Casey discusses the wide variation in individual test results which “has caused some people to consider the fold endurance test useless.”32 He discusses the number of tests needed to obtain significant data and the magnitude of differences in data necessary for significant data and the magnitude of differences in data necessary for significant results:

It is important to keep the variability of the folding-endurance test in mind when evaluating test results. An average of 5 to 10 measurements should be used and a difference between two samples of only 10 to 20 percent is seldom significant. The precision of any test method can be increased by using more tests to obtain the average, but for one paper sample with a folding endurance of 1000, it was calculated that over 6000 tests would have to be made to produce an average reproducible within 10 folds, at the 3 δ assurance level (99.7% of the time).33

The sample population of many research projects reported in the conservation literature is often as low as ten, and differences in data less than 20%. The interpretation of these projects should be questioned.

In 1956 Hoffman found that there is a greater deviation in high fold than in low fold values.34

In 1964 and 1966 Kahlson and Lindholm investigated the cause of wide test variation in fold endurance data. They determined that motor warm up and mechanical frictional heat caused a local rise in temperature at the point of fold. The resulting drop in local relative humidity at the sample test site greatly reduced fold endurance. They discovered that using a fan to maintain constant air circulation around the specimen could reduce variability.35 Current TAPPI standards require a fan as part of the instrumental control. Even with a fan, variability is still high. TAPPI standards state that the degree of precision for “repeatability” (same lab, same instrument, same operator, same sample) is 20% and for “reproducibility” (different lab, different operator, same instrument, same sample) is 30% at the 95% probability level for the MIT instrument. The standard further states:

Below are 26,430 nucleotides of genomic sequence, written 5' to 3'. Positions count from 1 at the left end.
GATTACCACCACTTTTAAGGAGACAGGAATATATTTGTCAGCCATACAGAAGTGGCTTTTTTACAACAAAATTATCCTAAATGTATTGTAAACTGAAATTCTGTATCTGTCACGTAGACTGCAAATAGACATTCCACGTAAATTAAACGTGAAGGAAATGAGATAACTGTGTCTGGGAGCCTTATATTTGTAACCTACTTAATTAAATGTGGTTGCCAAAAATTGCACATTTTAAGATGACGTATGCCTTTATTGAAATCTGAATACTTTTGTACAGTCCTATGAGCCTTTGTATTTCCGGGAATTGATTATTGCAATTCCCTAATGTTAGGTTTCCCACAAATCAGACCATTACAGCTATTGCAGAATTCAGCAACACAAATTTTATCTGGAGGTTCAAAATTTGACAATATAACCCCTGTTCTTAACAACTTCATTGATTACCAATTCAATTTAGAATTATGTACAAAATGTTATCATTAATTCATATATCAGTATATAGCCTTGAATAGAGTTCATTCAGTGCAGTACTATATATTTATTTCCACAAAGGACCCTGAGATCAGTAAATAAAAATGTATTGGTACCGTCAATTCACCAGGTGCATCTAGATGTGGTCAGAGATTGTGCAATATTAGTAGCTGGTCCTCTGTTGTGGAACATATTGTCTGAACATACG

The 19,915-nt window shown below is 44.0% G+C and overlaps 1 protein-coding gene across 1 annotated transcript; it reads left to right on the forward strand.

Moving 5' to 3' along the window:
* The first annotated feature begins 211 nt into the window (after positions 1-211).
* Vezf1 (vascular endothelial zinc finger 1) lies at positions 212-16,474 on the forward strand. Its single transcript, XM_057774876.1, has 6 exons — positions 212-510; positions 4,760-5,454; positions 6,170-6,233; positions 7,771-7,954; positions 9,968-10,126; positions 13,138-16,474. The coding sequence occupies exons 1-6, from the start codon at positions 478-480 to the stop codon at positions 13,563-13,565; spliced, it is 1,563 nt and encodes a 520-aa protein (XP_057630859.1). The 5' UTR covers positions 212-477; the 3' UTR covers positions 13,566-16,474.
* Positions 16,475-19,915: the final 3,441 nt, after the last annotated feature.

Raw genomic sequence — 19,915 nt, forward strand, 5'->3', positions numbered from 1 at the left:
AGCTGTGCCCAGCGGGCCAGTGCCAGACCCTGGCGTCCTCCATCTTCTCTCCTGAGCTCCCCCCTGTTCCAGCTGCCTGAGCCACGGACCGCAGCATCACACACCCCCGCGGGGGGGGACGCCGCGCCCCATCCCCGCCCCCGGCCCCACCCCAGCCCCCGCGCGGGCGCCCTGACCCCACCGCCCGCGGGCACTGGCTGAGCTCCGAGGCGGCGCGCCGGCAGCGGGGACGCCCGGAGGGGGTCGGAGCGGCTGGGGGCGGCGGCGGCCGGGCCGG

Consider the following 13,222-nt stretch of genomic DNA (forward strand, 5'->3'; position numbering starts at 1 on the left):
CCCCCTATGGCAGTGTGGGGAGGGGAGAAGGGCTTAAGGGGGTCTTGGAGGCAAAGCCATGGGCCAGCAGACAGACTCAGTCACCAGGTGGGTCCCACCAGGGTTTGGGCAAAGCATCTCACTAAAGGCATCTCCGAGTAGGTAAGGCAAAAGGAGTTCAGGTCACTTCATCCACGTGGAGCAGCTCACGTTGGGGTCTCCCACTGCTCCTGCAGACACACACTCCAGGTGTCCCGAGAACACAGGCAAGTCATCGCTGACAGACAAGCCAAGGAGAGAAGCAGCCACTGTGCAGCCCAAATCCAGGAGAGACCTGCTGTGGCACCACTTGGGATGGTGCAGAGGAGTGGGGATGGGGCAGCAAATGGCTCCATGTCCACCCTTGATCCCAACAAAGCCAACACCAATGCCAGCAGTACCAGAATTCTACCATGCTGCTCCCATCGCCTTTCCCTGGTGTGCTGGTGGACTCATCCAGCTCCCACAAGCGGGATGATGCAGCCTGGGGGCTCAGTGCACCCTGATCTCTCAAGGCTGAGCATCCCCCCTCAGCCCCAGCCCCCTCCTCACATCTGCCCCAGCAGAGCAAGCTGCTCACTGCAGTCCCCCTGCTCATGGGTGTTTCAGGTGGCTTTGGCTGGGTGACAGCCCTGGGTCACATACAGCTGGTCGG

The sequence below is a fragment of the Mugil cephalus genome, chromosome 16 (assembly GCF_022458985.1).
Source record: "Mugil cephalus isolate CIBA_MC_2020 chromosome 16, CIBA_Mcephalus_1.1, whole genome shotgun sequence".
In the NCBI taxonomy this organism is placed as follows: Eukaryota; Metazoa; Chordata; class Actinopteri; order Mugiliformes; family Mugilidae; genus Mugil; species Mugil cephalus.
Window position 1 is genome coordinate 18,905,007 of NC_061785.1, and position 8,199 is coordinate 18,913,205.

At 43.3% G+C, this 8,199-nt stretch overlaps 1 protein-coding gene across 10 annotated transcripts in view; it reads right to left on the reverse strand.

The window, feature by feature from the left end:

This method is very susceptible to small errors in the adjustment and calibration of the instrument and in the relative humidity of the test room. Limits as much as two times those shown [20% and 30%] may be expected if the instructions are not followed meticulously.36

Fold endurance tests are very sensitive to moisture. In their summary of all tests of physical properties, Crook and Bennett state in reference to fold endurance:

Changes of relative humidity, when the temperature is held constant, influence paper properties to different degrees. Of the properties studied, folding endurance was the most affected … The outstanding fact about folding endurance is its extreme dependence upon relative humidity. The maximum rate of increase of folding endurance was greater than 10% for each 1% R.H. increase of humidity. The influence of temperature change, at a constant relative humidity, also varies from paper to paper. The most marked effect is on folding endurance …37